Habitat Suitability of Wetland Basins for Migrating Lesser Scaup
The continental population of lesser scaup has been in decline since the 1980s. The lesser scaup population has been declining over the past two decades from 5-7 million in the 1970s to less than 3.5 million. Researchers speculate that reduced feeding efficiency and subsequent lowered body condition during spring migration may have adverse impacts on reproductive success. The importance of spring migration habitats to the health and reproductive success of waterfowl has recently begun to attract the attention of scientists. Habitat use by scaup in terms of wetland type and characteristics has long been established in the literature, however, the spatial distribution of potentially suitable sites is not fully known. Sharon Kahara in her doctorate dissertation at South Dakota State University (2007) developed a spatial model to predict habitat suitability for scaup in eastern South Dakota. Kahara’s model used a combination of wetland type, wetland size, and physiographic region to rank habitat suitability of a wetland. We applied Kahara’s model to the wetlands in the prairie pothole region of Minnesota and Iowa. Physiographic regions of Minnesota and Iowa were weighted according to the findings of Wetland use and feeding by scaup (Anteau and Afton 2009: Wetlands 29 pg. 704-712).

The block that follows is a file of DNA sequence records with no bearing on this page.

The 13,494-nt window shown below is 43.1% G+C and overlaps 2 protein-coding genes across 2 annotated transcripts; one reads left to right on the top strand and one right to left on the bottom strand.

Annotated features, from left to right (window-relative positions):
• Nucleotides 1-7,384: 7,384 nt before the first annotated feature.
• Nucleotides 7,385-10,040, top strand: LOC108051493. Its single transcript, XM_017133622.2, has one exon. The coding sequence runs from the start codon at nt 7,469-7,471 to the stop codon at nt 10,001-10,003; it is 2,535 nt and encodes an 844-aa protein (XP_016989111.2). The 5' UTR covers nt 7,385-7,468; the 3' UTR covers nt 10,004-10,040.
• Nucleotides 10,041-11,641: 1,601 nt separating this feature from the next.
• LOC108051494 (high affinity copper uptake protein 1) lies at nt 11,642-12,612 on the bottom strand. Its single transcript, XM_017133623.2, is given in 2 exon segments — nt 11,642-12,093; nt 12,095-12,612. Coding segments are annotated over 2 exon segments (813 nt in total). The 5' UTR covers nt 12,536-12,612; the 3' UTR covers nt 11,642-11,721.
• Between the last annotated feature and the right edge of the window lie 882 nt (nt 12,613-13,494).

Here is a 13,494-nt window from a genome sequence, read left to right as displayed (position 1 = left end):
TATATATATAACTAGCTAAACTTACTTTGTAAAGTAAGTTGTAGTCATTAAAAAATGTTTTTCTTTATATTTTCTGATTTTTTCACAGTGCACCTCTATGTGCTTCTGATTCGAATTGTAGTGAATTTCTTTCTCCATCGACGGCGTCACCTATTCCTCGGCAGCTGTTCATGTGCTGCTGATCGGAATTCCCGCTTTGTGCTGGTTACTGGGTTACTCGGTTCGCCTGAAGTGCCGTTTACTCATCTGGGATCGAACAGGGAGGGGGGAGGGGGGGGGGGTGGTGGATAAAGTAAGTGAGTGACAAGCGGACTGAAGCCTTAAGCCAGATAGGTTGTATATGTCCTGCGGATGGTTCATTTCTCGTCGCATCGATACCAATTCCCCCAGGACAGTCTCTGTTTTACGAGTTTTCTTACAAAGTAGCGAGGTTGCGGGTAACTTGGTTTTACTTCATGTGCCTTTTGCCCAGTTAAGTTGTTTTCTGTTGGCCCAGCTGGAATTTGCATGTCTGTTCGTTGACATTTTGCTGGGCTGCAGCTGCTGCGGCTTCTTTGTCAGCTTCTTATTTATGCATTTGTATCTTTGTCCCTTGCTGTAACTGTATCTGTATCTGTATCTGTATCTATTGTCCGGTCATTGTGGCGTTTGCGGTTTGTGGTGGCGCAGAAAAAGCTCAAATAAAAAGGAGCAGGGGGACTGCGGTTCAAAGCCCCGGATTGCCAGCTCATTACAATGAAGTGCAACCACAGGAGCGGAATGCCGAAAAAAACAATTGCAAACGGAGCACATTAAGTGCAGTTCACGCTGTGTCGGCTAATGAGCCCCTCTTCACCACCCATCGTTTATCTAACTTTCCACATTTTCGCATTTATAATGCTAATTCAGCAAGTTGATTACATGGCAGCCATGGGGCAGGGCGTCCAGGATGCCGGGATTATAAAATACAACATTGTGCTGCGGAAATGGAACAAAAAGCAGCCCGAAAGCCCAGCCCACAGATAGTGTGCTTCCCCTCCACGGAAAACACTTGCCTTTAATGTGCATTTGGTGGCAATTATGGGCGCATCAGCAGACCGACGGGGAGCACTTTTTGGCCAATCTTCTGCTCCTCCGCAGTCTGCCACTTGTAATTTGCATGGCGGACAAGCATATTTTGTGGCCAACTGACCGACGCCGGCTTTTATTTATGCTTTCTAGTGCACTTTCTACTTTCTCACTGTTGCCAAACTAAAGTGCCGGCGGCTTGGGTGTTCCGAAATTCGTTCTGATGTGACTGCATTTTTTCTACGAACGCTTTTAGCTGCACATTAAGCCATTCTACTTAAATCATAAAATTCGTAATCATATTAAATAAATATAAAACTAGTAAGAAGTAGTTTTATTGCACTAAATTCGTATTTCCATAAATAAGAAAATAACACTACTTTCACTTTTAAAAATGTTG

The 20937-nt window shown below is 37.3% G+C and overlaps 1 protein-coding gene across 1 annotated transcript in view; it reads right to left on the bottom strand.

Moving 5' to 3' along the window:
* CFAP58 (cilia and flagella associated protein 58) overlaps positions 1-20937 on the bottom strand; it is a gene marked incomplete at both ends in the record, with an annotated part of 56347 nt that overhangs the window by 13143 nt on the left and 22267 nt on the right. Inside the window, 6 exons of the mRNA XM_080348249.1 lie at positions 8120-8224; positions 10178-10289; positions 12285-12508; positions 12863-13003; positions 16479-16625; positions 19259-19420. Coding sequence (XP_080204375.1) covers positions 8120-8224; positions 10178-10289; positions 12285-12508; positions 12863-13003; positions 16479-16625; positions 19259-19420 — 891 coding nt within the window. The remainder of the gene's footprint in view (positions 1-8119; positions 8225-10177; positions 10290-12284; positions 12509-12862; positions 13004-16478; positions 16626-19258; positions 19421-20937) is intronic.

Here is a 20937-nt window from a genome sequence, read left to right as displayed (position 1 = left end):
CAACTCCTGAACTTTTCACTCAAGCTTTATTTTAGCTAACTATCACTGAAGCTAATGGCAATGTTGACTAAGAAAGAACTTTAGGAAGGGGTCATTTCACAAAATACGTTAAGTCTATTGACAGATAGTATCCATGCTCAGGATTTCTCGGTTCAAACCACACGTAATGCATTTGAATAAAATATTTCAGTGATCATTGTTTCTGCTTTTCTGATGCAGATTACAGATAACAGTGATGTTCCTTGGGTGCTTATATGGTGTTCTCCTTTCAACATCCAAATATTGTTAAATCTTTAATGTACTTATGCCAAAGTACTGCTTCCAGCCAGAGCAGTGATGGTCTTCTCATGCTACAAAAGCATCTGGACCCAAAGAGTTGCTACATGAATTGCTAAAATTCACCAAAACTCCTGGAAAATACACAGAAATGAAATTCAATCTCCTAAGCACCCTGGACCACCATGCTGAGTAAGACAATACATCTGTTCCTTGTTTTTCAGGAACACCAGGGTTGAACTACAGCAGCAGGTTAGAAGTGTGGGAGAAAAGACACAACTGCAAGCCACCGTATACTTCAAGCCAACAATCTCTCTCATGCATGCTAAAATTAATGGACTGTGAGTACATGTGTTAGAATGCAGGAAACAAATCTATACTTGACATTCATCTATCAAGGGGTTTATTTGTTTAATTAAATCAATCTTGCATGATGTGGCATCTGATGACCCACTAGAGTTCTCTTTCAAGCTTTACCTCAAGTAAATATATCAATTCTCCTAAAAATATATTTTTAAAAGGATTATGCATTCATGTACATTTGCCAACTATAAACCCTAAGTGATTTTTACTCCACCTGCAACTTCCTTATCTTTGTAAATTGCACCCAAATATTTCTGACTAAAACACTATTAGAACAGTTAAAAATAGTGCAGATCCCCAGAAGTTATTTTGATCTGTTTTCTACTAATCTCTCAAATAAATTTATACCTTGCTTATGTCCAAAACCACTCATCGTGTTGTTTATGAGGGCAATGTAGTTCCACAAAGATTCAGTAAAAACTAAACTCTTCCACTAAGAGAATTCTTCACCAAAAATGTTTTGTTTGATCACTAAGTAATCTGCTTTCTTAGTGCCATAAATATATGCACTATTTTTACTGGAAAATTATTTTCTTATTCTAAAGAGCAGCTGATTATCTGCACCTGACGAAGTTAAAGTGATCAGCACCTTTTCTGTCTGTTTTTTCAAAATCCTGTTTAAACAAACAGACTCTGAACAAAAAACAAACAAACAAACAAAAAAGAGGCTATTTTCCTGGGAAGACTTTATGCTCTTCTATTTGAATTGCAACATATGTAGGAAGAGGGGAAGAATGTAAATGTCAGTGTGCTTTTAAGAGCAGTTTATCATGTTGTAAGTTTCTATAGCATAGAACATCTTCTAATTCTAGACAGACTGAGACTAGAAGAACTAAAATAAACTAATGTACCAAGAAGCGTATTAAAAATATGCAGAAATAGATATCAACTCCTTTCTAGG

For additional information about habitat suitability for migrating lesser scaup contact:
Habitat and Population Evaluation Team